The Ambassador in Chile ( Sevier ) to the Secretary of State

No. 137

Sir: I have the honor to refer to the Department’s instruction No. 8 of January 10, 1934, and preceding correspondence concerning the application of the Chilean sales tax to services rendered to and articles purchased by the diplomatic representatives of the United States Government in Chile.

Immediately upon receipt of this instruction a Memorandum, as per copy enclosed,39 was left with the Foreign Office. On numerous occasions since that time the matter has been discussed informally with the appropriate authorities. Particular stress has been placed on the fact that the United States Government in according exemption from Federal excise taxes to foreign diplomatic officers has done so under the application of the principles of international law exempting from taxation ambassadors, ministers and other duly accredited diplomatic representatives of foreign governments.

At first the Foreign Office endeavored to sustain the position taken in its Memorandum of September 29, 1933, (Enclosure No. 2, despatch No. 1551, October 3, 1933), that the 2% charge is not a government tax but a surcharge authorized by Law No. 5154. Later it advanced the theory that the tax was not imposed upon diplomatic representatives since the Government of Chile looks to the vendor and not to the purchaser for the payment of the charge. In both cases the Embassy was able to point out that the 2% charge is effectively a government tax, which, in view of the manner in which it is itemized in invoices and particularly those for fixed charges, is paid directly by the diplomatic representatives of foreign governments.

During the course of the conversations with the Foreign Office the Under Secretary repeatedly expressed the desire of the Government of Chile to exempt foreign diplomatic representatives from the payment of the 2% sales tax. He explained, however, that since the pertinent law makes no provision for the exemption of such officers, the [Page 63] Executive is not authorized, even on the grounds of reciprocity, to waive the imposition. In this connection he stated that under Chilean jurisprudence the municipal law obtains and as provision is not made for general exemption from taxation of foreign diplomatic representatives, Congress must enact special legislation granting the exemption. The Under Secretary added that at the appropriate time the Executive desired to submit to Congress a bill which would exempt foreign diplomats from the payment of the tax in question. However, the Government is confronted with the fact that it considers it politically impossible at this moment to raise with Congress the question of any exemption from this tax. The sales tax has been unpopular from its inception notwithstanding its continuance is considered essential in order to maintain a balanced budget. Furthermore, there is a large group in Congress against it and the Executive hesitates to submit any legislation which will raise the question in any form.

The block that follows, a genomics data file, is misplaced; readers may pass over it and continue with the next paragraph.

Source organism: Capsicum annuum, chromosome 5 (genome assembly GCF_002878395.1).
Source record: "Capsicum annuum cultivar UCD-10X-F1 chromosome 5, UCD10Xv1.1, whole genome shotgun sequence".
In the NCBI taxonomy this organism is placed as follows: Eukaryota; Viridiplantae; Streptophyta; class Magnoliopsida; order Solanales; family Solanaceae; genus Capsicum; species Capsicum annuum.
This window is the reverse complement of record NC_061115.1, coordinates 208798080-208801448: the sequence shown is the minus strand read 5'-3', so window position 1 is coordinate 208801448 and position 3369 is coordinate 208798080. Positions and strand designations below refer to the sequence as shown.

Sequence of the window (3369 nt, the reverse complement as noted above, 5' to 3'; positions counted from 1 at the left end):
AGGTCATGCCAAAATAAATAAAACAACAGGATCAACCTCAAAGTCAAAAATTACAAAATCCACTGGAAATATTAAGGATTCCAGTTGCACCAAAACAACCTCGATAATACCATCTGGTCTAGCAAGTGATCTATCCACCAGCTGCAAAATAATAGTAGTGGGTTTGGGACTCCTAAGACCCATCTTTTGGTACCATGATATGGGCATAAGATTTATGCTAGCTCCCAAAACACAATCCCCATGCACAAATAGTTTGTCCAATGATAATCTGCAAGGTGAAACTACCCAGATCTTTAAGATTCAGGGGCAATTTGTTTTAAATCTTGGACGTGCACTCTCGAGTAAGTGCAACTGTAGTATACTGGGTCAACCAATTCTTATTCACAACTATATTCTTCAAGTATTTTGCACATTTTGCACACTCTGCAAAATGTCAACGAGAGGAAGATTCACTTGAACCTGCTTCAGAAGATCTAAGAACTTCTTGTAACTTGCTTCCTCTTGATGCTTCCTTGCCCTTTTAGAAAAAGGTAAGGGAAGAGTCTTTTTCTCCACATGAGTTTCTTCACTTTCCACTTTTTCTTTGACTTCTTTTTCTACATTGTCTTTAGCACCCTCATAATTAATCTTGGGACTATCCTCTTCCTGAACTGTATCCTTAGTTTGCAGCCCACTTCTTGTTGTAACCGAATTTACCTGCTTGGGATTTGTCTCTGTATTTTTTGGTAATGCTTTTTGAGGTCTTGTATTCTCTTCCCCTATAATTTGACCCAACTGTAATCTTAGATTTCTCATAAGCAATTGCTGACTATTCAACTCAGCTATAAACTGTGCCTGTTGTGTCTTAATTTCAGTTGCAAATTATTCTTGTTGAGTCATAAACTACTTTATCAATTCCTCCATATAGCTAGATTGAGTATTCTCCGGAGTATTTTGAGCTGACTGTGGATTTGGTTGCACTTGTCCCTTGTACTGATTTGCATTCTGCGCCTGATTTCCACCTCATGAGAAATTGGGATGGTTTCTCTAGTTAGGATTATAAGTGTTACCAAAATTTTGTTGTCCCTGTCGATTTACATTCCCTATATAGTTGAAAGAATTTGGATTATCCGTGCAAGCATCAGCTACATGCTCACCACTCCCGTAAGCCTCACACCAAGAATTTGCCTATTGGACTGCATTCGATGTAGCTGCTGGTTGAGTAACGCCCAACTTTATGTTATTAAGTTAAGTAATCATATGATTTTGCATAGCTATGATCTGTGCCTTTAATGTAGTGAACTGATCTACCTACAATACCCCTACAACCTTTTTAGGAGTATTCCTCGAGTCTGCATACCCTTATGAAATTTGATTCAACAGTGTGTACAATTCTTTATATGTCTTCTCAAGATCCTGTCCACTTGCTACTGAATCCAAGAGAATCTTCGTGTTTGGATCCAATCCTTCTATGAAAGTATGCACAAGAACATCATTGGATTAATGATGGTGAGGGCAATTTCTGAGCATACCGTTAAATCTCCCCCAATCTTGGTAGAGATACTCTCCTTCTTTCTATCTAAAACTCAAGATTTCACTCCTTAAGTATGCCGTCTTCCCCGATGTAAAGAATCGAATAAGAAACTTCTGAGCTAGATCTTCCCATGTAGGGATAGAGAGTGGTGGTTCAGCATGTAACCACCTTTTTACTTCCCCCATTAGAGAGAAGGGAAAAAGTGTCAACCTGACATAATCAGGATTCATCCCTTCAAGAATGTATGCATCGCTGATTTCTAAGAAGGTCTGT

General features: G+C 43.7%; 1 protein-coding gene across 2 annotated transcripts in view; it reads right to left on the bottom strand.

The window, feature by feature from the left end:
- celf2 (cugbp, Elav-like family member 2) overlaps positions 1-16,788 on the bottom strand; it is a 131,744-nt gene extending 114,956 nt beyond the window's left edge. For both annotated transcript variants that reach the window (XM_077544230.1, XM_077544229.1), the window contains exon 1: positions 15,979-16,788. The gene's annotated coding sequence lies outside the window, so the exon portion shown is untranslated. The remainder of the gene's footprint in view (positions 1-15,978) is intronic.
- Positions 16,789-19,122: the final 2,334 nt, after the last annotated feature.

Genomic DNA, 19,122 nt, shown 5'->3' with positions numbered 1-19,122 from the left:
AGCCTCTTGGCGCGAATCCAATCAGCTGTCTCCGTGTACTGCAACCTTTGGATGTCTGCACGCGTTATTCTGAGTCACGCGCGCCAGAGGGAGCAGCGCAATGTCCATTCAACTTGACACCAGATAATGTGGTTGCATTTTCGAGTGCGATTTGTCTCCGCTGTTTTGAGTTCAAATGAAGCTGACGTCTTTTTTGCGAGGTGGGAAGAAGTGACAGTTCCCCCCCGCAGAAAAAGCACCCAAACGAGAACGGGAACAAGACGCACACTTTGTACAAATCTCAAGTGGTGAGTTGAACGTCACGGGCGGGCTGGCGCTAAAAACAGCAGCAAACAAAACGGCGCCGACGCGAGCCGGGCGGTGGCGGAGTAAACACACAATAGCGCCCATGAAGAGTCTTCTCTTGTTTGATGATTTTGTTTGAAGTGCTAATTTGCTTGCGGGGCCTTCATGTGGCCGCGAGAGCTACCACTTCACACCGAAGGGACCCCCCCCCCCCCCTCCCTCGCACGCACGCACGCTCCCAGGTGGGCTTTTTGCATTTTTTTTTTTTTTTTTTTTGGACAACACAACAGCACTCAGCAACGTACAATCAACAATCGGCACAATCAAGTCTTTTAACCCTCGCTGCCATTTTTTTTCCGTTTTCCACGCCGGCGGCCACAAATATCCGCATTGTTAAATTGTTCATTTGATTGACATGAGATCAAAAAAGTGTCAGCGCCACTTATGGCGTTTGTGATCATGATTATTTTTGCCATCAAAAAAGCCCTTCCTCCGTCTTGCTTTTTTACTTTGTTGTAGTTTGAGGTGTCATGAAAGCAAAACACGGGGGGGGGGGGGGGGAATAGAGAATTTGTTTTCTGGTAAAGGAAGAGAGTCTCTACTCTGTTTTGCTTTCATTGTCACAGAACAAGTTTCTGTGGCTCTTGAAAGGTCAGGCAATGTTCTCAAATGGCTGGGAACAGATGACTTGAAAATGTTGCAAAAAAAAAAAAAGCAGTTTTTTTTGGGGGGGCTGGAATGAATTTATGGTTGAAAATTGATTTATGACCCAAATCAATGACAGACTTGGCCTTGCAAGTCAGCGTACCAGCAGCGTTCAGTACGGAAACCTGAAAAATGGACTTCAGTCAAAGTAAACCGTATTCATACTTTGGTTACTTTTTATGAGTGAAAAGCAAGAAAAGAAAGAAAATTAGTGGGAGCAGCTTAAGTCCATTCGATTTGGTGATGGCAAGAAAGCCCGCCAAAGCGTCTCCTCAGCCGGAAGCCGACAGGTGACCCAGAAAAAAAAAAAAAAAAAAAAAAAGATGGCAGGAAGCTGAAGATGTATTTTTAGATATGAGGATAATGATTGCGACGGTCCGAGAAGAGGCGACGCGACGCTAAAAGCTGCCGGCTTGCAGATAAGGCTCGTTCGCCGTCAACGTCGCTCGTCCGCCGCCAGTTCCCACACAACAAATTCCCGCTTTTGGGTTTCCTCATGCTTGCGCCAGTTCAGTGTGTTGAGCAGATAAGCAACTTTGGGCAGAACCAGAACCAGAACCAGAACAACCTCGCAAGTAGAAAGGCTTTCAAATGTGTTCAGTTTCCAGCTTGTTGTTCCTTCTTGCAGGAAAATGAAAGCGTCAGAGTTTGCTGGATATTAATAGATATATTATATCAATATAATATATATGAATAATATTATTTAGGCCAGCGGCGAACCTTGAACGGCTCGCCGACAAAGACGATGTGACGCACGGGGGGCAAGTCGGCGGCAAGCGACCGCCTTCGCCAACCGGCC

. . . . . . . . . . . . . .

It is apparent that nothing further can be done by the Embassy to obtain a modification of the existing practice in Chile with respect to this tax, especially since the Government attributes to political reasons its inability to correct the de facto situation. I would add in this connection that it was explained to the Foreign Office that while the American Government accords its present liberal treatment to foreign diplomatic representatives under the application of the principle of international law, its action is predicated on reciprocal treatment to American diplomatic officers by the accrediting foreign governments. The Under Secretary replied that while he regretted extremely the inability of his Government to accord similar privileges to American diplomatic officers and he realized that the United States might wish to withdraw these privileges now extended to Chilean diplomatic officers in the United States, his Government was not in a position to give any satisfaction at this time.

While it seemed that little could be gained by pursuing the question further, it was pointed out that the principle whereunder foreign governments exempted each other from taxation appears so well established that the decision of the Foreign Office could not be accepted pending instructions from the Department.

In view of the foregoing I have the honor to request that the Department instruct me as to what action should be taken by me with respect to those taxes assessed against the Embassy which I have declined to pay on the grounds of the general exemption from taxation accorded by governments to each other.

Respectfully yours,

For the Ambassador:
Robert M. Scotten

Counselor of Embassy
  1. Not printed.↩